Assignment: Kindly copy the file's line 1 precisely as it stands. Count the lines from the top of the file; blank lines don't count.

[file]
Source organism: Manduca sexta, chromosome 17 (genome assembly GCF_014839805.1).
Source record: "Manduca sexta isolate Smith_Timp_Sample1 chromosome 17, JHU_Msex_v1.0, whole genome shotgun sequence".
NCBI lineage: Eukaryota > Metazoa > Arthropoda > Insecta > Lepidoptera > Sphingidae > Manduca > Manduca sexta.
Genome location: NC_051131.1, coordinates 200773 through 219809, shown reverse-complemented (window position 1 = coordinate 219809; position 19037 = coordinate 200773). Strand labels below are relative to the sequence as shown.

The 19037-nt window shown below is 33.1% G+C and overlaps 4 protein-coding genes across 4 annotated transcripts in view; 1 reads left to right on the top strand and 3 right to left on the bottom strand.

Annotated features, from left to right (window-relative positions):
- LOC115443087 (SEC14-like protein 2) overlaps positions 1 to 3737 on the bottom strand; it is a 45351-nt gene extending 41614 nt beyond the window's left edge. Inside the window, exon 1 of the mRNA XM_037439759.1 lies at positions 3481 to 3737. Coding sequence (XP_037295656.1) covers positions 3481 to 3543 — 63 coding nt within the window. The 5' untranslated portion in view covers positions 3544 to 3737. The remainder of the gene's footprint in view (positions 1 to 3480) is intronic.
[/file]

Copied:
Source organism: Manduca sexta, chromosome 17 (genome assembly GCF_014839805.1).